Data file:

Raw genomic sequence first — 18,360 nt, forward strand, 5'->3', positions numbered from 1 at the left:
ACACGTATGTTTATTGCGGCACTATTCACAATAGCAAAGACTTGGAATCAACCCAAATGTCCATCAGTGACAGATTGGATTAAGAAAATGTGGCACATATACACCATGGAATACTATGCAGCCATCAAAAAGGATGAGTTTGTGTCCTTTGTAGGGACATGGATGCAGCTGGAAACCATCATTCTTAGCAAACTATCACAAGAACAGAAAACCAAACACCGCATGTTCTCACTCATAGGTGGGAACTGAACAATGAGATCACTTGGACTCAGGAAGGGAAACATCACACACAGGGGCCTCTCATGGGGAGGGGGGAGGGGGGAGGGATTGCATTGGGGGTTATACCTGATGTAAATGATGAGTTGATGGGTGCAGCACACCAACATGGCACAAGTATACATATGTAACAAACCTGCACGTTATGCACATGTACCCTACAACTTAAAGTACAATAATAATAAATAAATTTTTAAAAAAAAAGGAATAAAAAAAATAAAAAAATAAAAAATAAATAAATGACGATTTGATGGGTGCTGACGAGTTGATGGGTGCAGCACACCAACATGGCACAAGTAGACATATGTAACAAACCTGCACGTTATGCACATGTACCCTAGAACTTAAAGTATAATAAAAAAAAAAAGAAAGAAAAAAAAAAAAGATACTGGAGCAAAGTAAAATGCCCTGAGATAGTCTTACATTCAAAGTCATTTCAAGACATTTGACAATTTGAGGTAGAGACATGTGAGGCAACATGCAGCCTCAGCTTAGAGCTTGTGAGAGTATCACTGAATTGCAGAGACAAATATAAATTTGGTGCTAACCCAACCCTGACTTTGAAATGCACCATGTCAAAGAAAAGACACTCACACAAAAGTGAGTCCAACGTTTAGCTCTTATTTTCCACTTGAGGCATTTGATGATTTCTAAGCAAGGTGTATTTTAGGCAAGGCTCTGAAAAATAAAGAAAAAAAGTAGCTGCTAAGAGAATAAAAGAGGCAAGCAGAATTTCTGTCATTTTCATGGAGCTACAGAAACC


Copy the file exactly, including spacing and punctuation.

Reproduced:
Raw genomic sequence first — 18,360 nt, forward strand, 5'->3', positions numbered from 1 at the left:
ACACGTATGTTTATTGCGGCACTATTCACAATAGCAAAGACTTGGAATCAACCCAAATGTCCATCAGTGACAGATTGGATTAAGAAAATGTGGCACATATACACCATGGAATACTATGCAGCCATCAAAAAGGATGAGTTTGTGTCCTTTGTAGGGACATGGATGCAGCTGGAAACCATCATTCTTAGCAAACTATCACAAGAACAGAAAACCAAACACCGCATGTTCTCACTCATAGGTGGGAACTGAACAATGAGATCACTTGGACTCAGGAAGGGAAACATCACACACAGGGGCCTCTCATGGGGAGGGGGGAGGGGGGAGGGATTGCATTGGGGGTTATACCTGATGTAAATGATGAGTTGATGGGTGCAGCACACCAACATGGCACAAGTATACATATGTAACAAACCTGCACGTTATGCACATGTACCCTACAACTTAAAGTACAATAATAATAAATAAATTTTTAAAAAAAAAGGAATAAAAAAAATAAAAAAATAAAAAATAAATAAATGACGATTTGATGGGTGCTGACGAGTTGATGGGTGCAGCACACCAACATGGCACAAGTAGACATATGTAACAAACCTGCACGTTATGCACATGTACCCTAGAACTTAAAGTATAATAAAAAAAAAAAGAAAGAAAAAAAAAAAAGATACTGGAGCAAAGTAAAATGCCCTGAGATAGTCTTACATTCAAAGTCATTTCAAGACATTTGACAATTTGAGGTAGAGACATGTGAGGCAACATGCAGCCTCAGCTTAGAGCTTGTGAGAGTATCACTGAATTGCAGAGACAAATATAAATTTGGTGCTAACCCAACCCTGACTTTGAAATGCACCATGTCAAAGAAAAGACACTCACACAAAAGTGAGTCCAACGTTTAGCTCTTATTTTCCACTTGAGGCATTTGATGATTTCTAAGCAAGGTGTATTTTAGGCAAGGCTCTGAAAAATAAAGAAAAAAAGTAGCTGCTAAGAGAATAAAAGAGGCAAGCAGAATTTCTGTCATTTTCATGGAGCTACAGAAACC